16. 16.
    Choi SH, Jin YS (2004) Evaluation of stored energy in cold-rolled steels from EBSD data. Mater Sci Eng A 371:149–159CrossRefGoogle Scholar
  17. 17.
    Batte AD, Honeycombe RWK (1973) Precipitaion of vanadium carbide in ferrite. J Iron Steel Inst 211:284–289Google Scholar
  18. 18.
    Lagneborg R, Siwecki T, Zajac S, Hutchinson B (1999) The role of vanadium in microalloyed steels. Scand J Met 28:186–241Google Scholar
  19. 19.
    Gong Y, Liang X, Hua M, Uusitalo J, DeArdo AJ (2014) The design of microstructure for strength and toughness in low carbon high strength bainite using EBSD techniques, In: Materials science and technology conference and exhibition 2014 (MS&T’14), Materials Science and Technology (MS&T), Pittsburgh, pp 395–404Google Scholar
  20. 20.
    Mazaheri Y, Kermanpur Najafizadeh A, Kalashami AG (2016) Kinetics of ferrite recrystallization and austenite formation during intercritical annealing of the cold-rolled ferrite/martensite duplex structures. Metall Mater Trans A 47:1040–1051CrossRefGoogle Scholar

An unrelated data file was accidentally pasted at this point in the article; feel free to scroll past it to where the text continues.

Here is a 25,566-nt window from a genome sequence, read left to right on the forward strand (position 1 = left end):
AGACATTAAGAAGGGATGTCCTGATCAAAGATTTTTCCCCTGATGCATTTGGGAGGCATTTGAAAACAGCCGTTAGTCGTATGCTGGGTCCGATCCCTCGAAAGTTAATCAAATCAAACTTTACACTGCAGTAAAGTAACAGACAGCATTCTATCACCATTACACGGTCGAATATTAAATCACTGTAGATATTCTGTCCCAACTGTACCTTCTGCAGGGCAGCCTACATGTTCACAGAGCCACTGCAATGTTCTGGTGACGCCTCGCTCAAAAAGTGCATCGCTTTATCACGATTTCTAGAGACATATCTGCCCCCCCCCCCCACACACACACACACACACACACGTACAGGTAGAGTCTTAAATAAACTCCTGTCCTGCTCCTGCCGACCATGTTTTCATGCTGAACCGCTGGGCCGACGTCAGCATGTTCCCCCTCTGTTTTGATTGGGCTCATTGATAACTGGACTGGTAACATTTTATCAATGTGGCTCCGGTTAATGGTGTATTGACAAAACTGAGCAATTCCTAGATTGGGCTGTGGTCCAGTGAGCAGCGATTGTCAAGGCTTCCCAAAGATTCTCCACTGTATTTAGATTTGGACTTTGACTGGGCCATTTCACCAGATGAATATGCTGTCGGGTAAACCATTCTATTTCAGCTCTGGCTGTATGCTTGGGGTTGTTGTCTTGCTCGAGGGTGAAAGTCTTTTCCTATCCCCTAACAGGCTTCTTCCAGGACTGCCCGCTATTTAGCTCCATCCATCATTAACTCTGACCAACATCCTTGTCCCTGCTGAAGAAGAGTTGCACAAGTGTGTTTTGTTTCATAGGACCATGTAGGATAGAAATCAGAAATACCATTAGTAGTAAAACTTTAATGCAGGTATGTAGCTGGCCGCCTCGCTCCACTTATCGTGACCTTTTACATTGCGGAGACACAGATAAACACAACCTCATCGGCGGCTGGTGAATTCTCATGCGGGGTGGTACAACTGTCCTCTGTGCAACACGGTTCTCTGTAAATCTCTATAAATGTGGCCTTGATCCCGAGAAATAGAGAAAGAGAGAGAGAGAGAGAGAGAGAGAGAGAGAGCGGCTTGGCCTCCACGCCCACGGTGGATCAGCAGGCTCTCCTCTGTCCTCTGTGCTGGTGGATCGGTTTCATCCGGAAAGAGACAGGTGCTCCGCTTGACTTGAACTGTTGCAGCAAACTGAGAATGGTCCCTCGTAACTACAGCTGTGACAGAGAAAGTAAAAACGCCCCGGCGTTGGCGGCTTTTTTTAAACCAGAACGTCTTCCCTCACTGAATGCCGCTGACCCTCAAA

21. 21.
    Gong Y, Liang X, Uusitalo J, DeArdo AJ (2016) Annealing studies of HSLA steels using EBSD. In: Holm EA et al (eds) Proceedings of the 6th international conference on recrystallization and grain growth (ReX&GG 2016), Springer, Cham, pp 99–112Google Scholar
  22. 22.
    Calcagnotto M, Ponge D, Demir E, Raabe D (2010) Orientation gradients and geometrically necessary dislocations in ultrafine grained dual-phase steels studied by 2D and 3D EBSD. Mater Sci Eng A 527:2738–2746CrossRefGoogle Scholar
  23. 23.
    Ramazani A, Mukherjee K, Prahl U, Bleck W (2012) Transformation-induced, geometrically necessary, dislocation-based flow curve modeling of dual-phase steels: effect of grain size. Metall Mater Trans A 43:3850–3869CrossRefGoogle Scholar
  24. 24.
    Kundu A, Field DP (2016) Influence of plastic deformation heterogeneity on development of geometrically necessary dislocation density in dual phase steel. Mater Sci Eng A 667:435–443CrossRefGoogle Scholar
  25. 25.
    Speer J, Matlock D, De Cooman B, Schroth J (2003) Carbon partitioning into austenite after martensite transformation. Acta Mater 51:2611–2622CrossRefGoogle Scholar
  26. 26.
    Liang X, DeArdo AD (2014) A study of the influence of thermomechanical controlled processing on the microstructure of bainite in high strength plate steel. Metall Trans A 45:5173–5184CrossRefGoogle Scholar
  27. 27.
    Wagoner RH, Smith GR (2006) Advanced high strength steel workshop. Accessed 22 Oct 2006
  28. 28.